This is a marketing gimmick camouflaged as a film. I went to a single-screen theatre to watch it. Alone. After all, this was about female empowerment. Sipping coffee, waiting for the door to open, I looked at the audience. Men – young and old. Women – young and old. One woman wore a burqa, but her face was visible; another one wore a tight tunic with pants, but her face was covered and only her eyes were visible. Weird. There was an infant, too. One elderly lady told me, “No one was willing to come along.” Aha, it was ‘The Dirty Picture’.
I had booked in advance and opted for a corner seat. The film began and at some point the dirtiness started with the protagonist making funny sounds while a couple is at it in a filthy room. Dirty, remember? It was not quite certain whether she was faking an orgasm or a crap. Just as the film is a confused medley. It does not even have the grace to be a parody; it is downright slapstick with the so-called bold dialogues not going beyond what you might hear boys in school talk about when playing with themselves. Yes, boys. Despite now claiming it is a work of fiction, the makers had pushed it as a biopic based on the real-life story of South Indian actress Silk Smitha – her overt sexuality, her exploitation and her ultimate destruction and death by suicide. It is an insult to her and to any kind of sensibility, even the crude.
For months news items and television promos were showcasing Vidya Balan, the actress who essays the part, in ‘character’. Bright clothes and a wink, irrespective of which programme she was on. The film has been declared a hit at the box office and almost all reviews and stories have been applauding Ms. Balan for her courage. This is such irony. No one ever thought of Silk as courageous. She was dismissed as a soft porn star. There are many such stories and the entertainment industry, including Hollywood, has used women. Those who make it to the big grade deny the casting couch. The others like Silk have no choice. They remain where they began, bathing under a waterfall or falling off slopes with an ageing hero.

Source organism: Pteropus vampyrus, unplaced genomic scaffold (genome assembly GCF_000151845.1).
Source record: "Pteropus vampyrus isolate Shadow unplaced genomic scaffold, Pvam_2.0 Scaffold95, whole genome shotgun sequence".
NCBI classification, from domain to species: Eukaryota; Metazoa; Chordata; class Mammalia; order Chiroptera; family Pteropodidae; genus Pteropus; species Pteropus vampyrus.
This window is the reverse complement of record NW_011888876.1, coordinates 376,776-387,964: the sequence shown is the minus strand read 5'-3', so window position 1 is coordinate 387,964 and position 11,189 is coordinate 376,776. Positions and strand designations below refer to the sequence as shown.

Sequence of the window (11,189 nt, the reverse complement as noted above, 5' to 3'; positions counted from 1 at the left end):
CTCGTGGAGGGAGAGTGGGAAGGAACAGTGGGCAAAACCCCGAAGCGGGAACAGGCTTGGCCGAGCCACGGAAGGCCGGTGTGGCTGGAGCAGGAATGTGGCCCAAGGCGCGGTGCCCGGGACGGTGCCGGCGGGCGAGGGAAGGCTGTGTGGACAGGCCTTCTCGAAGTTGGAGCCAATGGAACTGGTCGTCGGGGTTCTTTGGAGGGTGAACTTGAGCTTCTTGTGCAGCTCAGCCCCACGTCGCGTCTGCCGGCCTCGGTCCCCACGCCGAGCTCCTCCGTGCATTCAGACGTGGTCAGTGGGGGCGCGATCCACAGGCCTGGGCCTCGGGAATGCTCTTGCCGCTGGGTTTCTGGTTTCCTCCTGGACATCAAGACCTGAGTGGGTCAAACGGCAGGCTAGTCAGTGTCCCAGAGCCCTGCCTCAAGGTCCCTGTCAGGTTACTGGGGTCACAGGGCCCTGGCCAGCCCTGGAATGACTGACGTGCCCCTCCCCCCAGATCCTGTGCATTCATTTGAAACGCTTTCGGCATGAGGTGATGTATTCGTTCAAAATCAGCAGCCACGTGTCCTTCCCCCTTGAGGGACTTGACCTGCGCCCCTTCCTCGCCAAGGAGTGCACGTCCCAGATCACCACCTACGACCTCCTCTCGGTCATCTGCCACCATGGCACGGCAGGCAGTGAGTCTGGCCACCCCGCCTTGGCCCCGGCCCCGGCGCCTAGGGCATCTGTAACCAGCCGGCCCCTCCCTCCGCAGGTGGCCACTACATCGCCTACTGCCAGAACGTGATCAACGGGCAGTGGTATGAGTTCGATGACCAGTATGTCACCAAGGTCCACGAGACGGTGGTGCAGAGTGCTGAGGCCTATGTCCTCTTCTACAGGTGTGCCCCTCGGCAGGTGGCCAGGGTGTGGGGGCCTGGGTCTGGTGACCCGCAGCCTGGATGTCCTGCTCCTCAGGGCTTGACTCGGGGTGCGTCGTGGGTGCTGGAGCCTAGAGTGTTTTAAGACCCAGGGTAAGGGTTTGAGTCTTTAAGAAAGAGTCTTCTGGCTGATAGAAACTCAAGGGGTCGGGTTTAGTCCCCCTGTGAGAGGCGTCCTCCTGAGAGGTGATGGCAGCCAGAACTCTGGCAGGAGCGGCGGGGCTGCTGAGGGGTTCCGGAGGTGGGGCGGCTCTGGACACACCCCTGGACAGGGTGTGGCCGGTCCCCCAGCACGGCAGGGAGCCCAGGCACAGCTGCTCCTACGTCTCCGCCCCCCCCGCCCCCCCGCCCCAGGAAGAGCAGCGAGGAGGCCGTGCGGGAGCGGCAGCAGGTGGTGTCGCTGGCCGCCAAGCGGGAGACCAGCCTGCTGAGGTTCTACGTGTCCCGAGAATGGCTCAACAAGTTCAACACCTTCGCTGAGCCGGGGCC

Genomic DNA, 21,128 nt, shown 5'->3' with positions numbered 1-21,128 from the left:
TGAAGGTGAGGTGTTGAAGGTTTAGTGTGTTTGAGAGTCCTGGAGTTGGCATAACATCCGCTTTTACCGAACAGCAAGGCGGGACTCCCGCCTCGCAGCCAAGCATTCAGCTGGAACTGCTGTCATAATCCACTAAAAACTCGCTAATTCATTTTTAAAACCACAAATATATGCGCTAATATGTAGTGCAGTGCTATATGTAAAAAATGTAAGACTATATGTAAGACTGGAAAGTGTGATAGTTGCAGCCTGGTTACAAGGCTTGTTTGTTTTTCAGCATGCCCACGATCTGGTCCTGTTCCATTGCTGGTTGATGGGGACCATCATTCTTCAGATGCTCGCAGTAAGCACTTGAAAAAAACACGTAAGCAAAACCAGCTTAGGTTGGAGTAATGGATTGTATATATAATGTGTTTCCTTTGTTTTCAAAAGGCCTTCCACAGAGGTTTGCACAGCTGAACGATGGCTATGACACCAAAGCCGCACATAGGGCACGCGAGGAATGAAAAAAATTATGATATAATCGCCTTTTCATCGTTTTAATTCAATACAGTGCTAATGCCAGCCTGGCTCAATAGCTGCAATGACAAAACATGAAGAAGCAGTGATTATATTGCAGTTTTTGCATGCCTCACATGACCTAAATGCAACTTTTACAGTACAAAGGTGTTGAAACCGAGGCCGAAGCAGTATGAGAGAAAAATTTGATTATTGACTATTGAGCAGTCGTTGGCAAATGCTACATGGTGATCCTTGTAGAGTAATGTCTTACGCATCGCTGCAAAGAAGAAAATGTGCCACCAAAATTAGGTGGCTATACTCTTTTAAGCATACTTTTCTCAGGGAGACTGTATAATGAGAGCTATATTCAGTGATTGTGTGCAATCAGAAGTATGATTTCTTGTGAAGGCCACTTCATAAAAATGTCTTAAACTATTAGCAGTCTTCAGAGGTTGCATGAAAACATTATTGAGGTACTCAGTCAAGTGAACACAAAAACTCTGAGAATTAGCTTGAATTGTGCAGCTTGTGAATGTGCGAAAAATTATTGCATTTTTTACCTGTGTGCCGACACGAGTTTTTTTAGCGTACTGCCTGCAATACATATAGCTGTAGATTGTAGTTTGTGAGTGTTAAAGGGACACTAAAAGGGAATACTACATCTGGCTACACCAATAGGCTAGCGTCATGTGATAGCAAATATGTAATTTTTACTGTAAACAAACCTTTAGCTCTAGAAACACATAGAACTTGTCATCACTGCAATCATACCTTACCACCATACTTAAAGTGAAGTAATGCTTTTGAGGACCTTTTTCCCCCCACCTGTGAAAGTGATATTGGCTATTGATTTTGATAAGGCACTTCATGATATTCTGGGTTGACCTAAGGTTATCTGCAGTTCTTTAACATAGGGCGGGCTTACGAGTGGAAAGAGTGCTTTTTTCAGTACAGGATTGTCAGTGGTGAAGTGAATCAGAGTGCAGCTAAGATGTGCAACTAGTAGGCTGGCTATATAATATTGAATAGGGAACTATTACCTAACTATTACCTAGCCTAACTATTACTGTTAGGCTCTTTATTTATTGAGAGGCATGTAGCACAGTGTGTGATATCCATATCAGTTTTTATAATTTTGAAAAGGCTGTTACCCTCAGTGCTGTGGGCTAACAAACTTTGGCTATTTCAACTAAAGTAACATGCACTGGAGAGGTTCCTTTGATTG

Shyam Benegal’s Bhumika had tackled the subject with finesse, although it too had its love-making scenes and even a tantalising lavni dance by Smita Patil. It, too, was based on a real-life story. We could empathise with the character and her growth. Silk, on the other hand, does not at any point give us an opportunity to feel her pain or even her pleasure.
Bollywood has been commending the fact that a ‘respectable’ actress took up the role. This is hypocrisy and exploitative. They are using the story of a woman whose family lives in poverty in some village, and yet tacitly they are running her down. All this talk about celebrating the body is so much smooth talk. There are many such young women who perform dance numbers and they are called item girls. They go through the process of shedding their clothes, but no one says they are celebrating their bodies. They are well endowed, but no one says they are the ideal “voluptuous Indian women” as though it is a national asset. These women are low down and if they flick their tongues or bite their lips suggestively it will be deemed obscene.
The pampered star takes such a role as a “challenge”, implying the hierarchy. It is nothing short of patronising. The urban herd has certified that this is not sleaze. It makes them feel smug. Moreover, women are expected to understand that this is liberating and empowering. Did Silk have a choice? Will middle-class women “unleash their sexual side” without being branded, if not as floozies, then nymphomaniacs?
Ms. Balan who is on a high right now assisted by her PR machinery talks about Silk with a know-it-all attitude:
“She’s unapologetic about using her body and her sexuality as a big ticket to fame. There’s no shame in doing it.”
No one has asked if she, Vidya Balan, would have done so since there is no shame to it.
That would be putting a wet blanket over a hose-pipe assisted wet dream.
(c) Farzana Versey